Researchers say that if MMO makers don't do something to curb the addictiveness of their games, Western governments may be forced to impose limits upon them similar to those in place in Asia.
We all know that conventional videogames have a definite beginning and end, while MMOs can effectively go on forever. It's this "inexhaustible" nature that researchers from universities in Cardiff, Derby and Nottingham Trent in the U.K. say makes them particularly problematic for the estimated seven to 11 percent of "pathological" gamers, some of whom play as many as 90 hours in a single session.
Some games carry messages warning against overuse, which Dr. Shumalia Yousafzai of the Cardiff Business School said indicates that MMO makers are aware of the addictive nature of their games (and thus at least indirectly complicit in process of addicting gamers), but "cyber psychologist" Dr. Zaheer Hussain said those warning messages are inadequate protection for players who are prone to becoming hooked.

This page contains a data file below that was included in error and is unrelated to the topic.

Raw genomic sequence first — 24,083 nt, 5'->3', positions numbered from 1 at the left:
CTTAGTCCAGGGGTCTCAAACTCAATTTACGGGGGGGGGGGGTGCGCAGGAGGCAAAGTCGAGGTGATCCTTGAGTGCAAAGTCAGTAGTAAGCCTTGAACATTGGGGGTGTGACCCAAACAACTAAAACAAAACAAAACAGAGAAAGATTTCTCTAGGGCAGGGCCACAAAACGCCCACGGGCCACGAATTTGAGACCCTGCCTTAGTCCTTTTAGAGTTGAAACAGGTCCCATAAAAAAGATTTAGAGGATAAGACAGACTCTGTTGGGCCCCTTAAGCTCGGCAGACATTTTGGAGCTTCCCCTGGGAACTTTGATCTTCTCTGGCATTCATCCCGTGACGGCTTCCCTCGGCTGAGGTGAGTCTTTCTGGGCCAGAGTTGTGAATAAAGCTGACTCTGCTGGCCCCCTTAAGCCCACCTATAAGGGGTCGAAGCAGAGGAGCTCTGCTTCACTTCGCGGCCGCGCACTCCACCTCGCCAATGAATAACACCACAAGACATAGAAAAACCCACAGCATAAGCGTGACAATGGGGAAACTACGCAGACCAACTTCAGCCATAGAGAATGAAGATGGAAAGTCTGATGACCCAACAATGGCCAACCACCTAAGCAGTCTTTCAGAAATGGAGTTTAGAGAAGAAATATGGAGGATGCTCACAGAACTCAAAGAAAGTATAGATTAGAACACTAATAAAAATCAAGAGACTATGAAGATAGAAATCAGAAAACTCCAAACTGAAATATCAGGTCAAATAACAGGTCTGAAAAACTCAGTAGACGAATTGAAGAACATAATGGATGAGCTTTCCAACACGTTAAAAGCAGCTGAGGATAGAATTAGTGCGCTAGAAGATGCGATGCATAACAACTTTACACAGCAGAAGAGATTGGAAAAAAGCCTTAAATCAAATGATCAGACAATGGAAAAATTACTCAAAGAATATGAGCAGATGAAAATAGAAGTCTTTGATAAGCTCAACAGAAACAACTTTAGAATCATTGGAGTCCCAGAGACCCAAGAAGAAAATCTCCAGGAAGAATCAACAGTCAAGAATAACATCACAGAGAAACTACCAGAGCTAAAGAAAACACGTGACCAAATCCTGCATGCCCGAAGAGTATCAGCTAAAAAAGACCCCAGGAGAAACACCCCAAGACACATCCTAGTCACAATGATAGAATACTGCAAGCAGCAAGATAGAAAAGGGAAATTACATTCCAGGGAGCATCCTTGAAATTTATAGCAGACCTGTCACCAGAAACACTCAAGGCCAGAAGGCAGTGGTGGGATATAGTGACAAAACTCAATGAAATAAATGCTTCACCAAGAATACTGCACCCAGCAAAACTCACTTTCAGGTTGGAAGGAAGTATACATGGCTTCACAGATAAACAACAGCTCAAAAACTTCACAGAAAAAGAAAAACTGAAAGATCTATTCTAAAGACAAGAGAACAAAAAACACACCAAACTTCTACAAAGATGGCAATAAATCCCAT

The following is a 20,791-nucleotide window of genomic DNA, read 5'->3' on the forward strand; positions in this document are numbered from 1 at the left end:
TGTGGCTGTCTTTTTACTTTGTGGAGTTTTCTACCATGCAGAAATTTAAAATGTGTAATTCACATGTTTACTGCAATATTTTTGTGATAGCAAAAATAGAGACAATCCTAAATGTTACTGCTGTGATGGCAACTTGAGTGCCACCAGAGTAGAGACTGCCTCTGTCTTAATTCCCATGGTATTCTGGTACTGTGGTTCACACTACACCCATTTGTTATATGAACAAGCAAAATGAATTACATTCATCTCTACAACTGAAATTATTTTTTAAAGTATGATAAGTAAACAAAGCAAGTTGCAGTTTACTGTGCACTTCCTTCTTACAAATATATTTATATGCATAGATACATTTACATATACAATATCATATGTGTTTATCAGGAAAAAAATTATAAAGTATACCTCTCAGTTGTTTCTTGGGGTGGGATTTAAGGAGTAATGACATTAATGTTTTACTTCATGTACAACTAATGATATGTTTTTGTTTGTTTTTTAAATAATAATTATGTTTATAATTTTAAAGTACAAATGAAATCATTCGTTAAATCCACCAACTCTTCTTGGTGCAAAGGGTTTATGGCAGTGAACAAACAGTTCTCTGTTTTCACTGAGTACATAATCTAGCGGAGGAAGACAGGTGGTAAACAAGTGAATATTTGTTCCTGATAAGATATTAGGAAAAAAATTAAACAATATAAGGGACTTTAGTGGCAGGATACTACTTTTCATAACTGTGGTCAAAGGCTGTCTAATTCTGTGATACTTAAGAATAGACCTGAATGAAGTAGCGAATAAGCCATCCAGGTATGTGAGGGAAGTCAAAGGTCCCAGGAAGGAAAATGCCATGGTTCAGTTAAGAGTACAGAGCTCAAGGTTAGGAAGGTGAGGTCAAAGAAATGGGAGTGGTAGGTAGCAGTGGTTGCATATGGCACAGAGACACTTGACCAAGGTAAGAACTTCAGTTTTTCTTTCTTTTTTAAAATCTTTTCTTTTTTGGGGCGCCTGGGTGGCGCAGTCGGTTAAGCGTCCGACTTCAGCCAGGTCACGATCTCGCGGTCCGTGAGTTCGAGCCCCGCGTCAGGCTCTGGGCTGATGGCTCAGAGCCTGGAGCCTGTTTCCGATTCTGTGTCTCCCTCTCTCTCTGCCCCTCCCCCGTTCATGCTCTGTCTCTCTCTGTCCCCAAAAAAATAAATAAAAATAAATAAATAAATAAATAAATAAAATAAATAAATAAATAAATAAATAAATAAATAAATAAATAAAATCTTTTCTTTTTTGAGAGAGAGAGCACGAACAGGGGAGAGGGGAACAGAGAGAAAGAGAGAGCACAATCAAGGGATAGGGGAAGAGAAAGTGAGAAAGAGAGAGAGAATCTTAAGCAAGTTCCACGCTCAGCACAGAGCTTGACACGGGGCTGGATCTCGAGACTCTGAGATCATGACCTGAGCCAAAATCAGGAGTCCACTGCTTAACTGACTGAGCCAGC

"As a first step online game developers and publishers need to look into the structural features of the game design, for example the character development, rapid absorption rate, and multi-player features which could make them addictive and or problematic for some gamers," he said. "One idea could be to shorten long quests to minimize the time spent in the game obtaining a certain prized item."
Nottingham Trent University Professor Mark Griffiths said that while the proportion of gamers who develop problems will likely remain constant, "As online games get better and better and increasing numbers of people discover them, the number of addicts is most probably going to rise."
The study warned that if MMO makers don't do something to address the issue, governments may be forced to legislate usage limits.